Mankiw 2003 Principles of Economics - PowerPoint

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					Introduction to Economics

       D.W. Hedrick
         Fall 2003
        Instructional Method
• Primarily Lecture format with discussion,
  simulations, and video presentations
• Constructive discussion is welcomed
• Grading is based on five of seven quizzes
  (25%), three midterms (25% each), and an
  optional comprehensive final (replaces
  lowest midterm) – NO MAKEUPS GIVEN
        Instructional Method
• Suggestions for the study of economics
       Definition of Economics
• Mankiw’s definition
   – How Society manages its scarce resources
• Hedrick’s definition
   – How society chooses to allocate its scarce resources
     among competing demands to best satisfy human wants
• Alternative definitions
   – Economics is the study of choice.
   – Economics is what economist do.
  Scarcity and the Fundamental
    Questions of Economics
• Unlimited wants versus limited resources
• WHFM
  – What is to be produced?
  – How is to be produced?
  – For whom will it be produced?
        Economics as a Science
•   The scientific method
•   Normative vs. positive approaches
•   A brief history of economic thinking
•   The language of economics
The Ten principles of Economic
           Thinking
Categories of Basic Principles of
          Economics
• How people make decisions?
• How people interact?
• How does the economy work overall?
   How People Make Decisions
• Principle #1 - People face tradeoffs
  – Time allocation – an example of tradeoffs
  – Efficiency versus equity
  – Production Possibilities Frontier
   How People Make Decisions
• Principle #2 - The cost of something is what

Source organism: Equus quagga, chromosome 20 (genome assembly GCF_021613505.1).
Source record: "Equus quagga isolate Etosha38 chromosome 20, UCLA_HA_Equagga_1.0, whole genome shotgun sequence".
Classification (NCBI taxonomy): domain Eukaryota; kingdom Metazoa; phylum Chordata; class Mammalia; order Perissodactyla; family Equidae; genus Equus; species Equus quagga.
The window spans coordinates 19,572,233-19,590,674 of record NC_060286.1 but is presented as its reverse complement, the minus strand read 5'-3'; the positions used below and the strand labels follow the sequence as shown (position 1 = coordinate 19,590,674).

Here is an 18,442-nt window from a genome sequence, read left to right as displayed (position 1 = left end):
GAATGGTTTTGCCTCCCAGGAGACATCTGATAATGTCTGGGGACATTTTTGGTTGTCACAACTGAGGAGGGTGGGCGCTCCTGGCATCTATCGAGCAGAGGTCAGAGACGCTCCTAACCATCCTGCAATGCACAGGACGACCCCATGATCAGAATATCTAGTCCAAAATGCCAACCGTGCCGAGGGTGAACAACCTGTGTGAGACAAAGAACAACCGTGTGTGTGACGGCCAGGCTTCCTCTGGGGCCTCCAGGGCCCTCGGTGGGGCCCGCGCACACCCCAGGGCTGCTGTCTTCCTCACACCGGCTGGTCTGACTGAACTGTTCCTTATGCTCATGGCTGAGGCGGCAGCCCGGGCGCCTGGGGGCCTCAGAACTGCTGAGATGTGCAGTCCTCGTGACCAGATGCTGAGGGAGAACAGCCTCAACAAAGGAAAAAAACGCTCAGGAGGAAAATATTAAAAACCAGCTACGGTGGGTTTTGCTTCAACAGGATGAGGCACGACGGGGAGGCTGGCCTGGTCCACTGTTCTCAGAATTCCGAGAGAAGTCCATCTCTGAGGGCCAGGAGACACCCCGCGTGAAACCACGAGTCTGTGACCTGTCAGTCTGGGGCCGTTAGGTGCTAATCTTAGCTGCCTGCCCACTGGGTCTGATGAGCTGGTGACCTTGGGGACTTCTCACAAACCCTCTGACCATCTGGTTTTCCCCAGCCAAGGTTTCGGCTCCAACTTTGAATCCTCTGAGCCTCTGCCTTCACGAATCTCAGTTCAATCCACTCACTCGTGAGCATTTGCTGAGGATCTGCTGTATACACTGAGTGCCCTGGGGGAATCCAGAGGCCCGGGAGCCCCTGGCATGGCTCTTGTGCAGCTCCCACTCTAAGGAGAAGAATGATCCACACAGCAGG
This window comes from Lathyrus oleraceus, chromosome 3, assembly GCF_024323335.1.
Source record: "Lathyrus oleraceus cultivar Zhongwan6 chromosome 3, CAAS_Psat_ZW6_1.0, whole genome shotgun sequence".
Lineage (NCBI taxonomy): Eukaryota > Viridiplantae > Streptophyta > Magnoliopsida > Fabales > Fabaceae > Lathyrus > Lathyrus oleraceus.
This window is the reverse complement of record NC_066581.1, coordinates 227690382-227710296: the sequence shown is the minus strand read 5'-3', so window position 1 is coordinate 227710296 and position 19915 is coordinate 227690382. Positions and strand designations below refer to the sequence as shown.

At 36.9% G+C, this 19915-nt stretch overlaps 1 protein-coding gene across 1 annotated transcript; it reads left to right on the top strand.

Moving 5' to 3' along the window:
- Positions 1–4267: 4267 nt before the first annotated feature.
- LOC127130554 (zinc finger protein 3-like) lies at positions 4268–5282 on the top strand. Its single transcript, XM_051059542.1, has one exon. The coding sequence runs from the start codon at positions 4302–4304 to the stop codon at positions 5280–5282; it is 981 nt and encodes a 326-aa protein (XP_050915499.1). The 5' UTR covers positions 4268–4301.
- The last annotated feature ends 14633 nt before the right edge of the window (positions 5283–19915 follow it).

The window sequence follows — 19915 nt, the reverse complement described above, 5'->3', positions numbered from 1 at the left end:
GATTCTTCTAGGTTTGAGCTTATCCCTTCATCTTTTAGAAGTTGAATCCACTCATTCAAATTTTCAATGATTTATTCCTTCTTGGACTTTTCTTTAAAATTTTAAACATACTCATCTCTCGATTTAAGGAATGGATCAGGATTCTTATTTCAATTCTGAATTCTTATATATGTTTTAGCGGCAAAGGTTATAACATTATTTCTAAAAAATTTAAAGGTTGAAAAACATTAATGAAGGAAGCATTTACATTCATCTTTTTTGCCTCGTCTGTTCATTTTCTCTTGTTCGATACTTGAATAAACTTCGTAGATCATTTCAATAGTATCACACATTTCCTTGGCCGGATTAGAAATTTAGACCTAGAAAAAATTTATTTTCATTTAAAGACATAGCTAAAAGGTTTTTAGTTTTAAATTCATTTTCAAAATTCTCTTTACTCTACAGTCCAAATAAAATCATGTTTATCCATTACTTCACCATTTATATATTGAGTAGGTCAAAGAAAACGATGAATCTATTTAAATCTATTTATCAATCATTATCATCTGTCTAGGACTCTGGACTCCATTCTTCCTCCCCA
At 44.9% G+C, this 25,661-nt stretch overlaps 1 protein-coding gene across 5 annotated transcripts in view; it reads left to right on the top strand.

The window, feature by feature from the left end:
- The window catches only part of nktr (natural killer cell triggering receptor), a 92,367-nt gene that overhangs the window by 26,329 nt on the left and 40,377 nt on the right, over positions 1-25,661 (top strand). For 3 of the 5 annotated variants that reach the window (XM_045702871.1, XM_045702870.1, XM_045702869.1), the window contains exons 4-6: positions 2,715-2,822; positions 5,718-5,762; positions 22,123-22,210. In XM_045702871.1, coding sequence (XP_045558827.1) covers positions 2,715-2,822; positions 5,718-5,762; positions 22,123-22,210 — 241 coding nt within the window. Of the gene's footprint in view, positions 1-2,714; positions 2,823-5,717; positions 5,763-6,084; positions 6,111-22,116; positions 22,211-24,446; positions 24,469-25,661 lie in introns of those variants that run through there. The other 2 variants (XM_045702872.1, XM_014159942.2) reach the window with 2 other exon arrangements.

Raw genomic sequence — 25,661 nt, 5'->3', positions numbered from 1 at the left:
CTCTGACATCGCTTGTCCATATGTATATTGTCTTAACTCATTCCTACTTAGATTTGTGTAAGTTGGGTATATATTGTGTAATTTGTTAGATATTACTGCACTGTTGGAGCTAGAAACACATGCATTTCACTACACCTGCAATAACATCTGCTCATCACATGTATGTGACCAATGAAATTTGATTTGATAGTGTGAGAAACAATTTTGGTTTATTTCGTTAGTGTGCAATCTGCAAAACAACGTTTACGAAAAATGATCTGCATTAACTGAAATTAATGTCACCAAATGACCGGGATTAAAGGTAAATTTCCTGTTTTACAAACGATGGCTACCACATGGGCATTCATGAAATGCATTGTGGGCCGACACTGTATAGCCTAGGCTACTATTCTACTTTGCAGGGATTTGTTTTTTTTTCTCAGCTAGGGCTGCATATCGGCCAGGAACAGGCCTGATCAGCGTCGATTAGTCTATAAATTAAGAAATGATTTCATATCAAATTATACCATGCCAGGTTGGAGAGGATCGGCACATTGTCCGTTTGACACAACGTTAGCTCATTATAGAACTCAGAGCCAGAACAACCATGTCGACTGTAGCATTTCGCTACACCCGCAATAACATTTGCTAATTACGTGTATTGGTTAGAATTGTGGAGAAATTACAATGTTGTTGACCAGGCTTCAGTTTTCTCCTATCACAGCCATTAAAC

you have to give up to get it
  – Opportunity costs come from Von Weiser, a
    German economist late 1800s
  – Opportunity costs are independent of monetary
    units
  – TINSTAAFL
  – The real costs of going to college
   How People Make Decisions
• Principle #3 - Rational people think at the
  margin
  – Rational or irrational decision-making
  – Marginal benefits and costs versus total benefits
    and costs
  – Weighing marginal costs and benefits leads to
    maximizing net benefits (total welfare) *
   How People Make Decisions
• Principle #4 –People respond to incentives
   – Reactions to changes in marginal benefits and costs
   – Increases (decreases) in marginal benefits mean more
     (less) of an activity
   – Increases (decreases) in marginal costs mean less
     (more) of an activity
   – Example of seat belts leading to increased speeds
   – Example of SUV (with child car seat) in Issaquah
         How People Interact
• Principle #5 - Trade can make everybody
  better off
  – Adam Smith author of the “An Inquiry into the
    Causes and Consequences of the Wealth of
    Nations” 1776
  – Gains from the division of labor and
    specialization
  – Mercantilists perspectives
  – Example of why Ellensburg
         How People Interact
• Principle #6 - Markets are usually a good